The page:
Economic impacts of hurricanes on forest owners
|Authors:||Jeffrey P. Prestemon, Thomas P. Holmes|
|Type:||General Technical Report|
|Station:||Pacific Northwest Research Station|
|Source:||In: Pye, John M.; Rauscher, H. Michael; Sands, Yasmeen; Lee, Danny C.; Beatty, Jerome S., tech. eds. 2010. Advances in threat assessment and their application to forest and rangeland management. Gen. Tech. Rep. PNW-GTR-802. Portland, OR: U.S. Department of Agriculture, Forest Service, Pacific Northwest and Southern Research Stations: 207-221|
AbstractWe present a conceptual model of the economic impacts of hurricanes on timber producers and consumers, offer a framework indicating how welfare impacts can be estimated using econometric estimates of timber price dynamics, and illustrate the advantages of using a welfare theoretic model, which includes (1) welfare estimates that are consistent with neo-classical economic theory, and (2) wealth transfers among various market participants that can be evaluated. Timber producers in the Southern United States are faced with the regular risk of damages from intense hurricanes. Individual events can kill several million cubic feet of standing timber, with attendant losses for forest owners. One result of using a welfare theoretic model that is not apparent using simpler models is that timber producers with undamaged timber suffer economic losses in the short term because of a price depression, and they may be compensated in the long term by an enhancement of market prices owing to the loss of standing inventory. Catastrophic storms induce losses to timber producers holding damaged timber owing to quality degrade, price depression, and the inability to salvage all of the damaged timber. To minimize decayrelated losses, owners of damaged timber should salvage as quickly as possible and favor salvage of higher value trees. Owners of undamaged timber should delay harvesting until salvage wood is exhausted from the market. Evidence suggests that timberland investors under hurricane threat could benefit by diversifying their holdings geographically, favoring areas far enough from coastal counties to minimize catastrophic losses from such storms but close enough to benefit from market-level price enhancements resulting from regional inventory losses.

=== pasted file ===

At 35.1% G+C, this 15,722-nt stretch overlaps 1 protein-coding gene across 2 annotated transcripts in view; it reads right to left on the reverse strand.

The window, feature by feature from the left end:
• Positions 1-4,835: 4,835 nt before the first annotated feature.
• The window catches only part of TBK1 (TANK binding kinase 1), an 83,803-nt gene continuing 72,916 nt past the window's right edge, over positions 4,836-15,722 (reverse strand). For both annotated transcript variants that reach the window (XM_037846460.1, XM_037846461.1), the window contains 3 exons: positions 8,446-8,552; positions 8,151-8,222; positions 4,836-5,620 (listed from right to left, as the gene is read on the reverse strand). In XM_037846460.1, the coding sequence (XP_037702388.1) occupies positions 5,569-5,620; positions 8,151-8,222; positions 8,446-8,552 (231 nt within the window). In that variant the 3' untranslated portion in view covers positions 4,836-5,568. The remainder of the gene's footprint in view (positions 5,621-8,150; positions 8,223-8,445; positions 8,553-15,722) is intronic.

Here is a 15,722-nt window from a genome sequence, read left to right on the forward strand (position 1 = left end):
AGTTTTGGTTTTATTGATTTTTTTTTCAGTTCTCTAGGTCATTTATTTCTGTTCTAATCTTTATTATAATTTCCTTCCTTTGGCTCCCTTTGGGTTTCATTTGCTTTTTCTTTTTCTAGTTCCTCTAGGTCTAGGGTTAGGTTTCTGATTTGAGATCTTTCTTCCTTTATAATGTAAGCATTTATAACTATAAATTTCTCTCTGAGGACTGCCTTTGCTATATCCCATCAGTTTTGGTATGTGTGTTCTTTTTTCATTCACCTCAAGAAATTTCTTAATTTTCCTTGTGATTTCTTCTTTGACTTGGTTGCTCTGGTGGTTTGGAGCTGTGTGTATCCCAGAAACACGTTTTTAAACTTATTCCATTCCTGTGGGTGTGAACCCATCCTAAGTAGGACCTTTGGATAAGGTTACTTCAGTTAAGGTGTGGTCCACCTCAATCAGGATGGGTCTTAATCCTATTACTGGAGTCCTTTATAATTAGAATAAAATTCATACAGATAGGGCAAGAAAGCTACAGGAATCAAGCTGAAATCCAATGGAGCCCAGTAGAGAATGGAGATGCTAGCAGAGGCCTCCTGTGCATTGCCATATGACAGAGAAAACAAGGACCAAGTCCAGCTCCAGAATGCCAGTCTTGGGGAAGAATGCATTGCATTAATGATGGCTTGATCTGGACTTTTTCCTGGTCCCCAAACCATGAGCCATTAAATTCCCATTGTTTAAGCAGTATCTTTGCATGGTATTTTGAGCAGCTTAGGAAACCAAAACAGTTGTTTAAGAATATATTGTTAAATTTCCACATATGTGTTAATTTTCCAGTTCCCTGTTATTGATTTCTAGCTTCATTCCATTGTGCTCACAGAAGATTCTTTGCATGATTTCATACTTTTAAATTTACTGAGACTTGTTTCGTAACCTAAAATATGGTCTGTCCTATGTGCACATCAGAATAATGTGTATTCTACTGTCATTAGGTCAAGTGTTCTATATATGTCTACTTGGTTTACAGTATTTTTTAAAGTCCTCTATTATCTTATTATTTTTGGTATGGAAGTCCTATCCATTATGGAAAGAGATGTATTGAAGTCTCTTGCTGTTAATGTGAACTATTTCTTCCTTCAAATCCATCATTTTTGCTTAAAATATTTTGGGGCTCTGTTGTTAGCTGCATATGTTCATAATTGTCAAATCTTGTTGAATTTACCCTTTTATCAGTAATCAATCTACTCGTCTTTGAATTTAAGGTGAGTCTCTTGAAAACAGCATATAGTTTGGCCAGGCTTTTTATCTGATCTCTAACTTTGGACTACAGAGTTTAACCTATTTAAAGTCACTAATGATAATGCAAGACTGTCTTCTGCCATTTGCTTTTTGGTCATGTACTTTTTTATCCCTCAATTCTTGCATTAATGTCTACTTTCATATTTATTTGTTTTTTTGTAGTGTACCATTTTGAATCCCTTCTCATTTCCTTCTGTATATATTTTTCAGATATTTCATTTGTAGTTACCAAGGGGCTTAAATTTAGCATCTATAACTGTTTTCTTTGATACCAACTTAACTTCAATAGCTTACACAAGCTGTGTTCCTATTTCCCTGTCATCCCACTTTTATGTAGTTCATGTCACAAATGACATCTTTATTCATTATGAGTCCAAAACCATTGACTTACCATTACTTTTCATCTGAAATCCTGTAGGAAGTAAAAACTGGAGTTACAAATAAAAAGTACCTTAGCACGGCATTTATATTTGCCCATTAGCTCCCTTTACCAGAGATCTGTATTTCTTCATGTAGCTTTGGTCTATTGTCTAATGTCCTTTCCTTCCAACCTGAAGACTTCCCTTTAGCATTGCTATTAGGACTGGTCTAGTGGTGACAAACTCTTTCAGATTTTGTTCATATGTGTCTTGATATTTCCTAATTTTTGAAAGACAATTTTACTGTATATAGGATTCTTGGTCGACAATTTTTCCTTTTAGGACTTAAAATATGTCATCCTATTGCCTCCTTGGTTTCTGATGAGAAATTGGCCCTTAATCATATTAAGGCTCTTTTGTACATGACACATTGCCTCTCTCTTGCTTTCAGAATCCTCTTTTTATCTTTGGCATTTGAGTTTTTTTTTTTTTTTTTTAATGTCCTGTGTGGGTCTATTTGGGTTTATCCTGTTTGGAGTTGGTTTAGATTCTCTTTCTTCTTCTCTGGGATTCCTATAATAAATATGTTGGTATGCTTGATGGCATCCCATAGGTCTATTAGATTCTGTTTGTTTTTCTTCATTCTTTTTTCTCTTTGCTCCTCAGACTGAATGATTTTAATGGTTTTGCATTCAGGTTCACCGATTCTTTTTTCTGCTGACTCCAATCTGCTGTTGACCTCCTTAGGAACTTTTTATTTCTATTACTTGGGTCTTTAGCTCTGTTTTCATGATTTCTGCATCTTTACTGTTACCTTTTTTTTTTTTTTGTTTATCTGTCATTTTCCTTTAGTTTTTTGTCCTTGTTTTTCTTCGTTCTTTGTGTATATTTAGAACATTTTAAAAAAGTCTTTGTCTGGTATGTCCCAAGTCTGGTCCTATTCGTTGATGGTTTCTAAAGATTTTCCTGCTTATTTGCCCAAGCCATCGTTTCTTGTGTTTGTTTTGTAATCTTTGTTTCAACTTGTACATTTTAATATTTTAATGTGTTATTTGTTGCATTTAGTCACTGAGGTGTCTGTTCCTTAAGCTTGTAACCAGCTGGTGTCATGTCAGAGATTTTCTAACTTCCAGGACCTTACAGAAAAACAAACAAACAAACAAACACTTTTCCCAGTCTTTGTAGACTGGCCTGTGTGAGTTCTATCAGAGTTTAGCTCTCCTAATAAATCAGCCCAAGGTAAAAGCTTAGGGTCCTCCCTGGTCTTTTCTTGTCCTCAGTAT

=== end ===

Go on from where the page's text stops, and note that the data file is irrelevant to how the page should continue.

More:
- Advances in threat assessment and their application to forest and rangeland management—Volume 1 and Volume 2.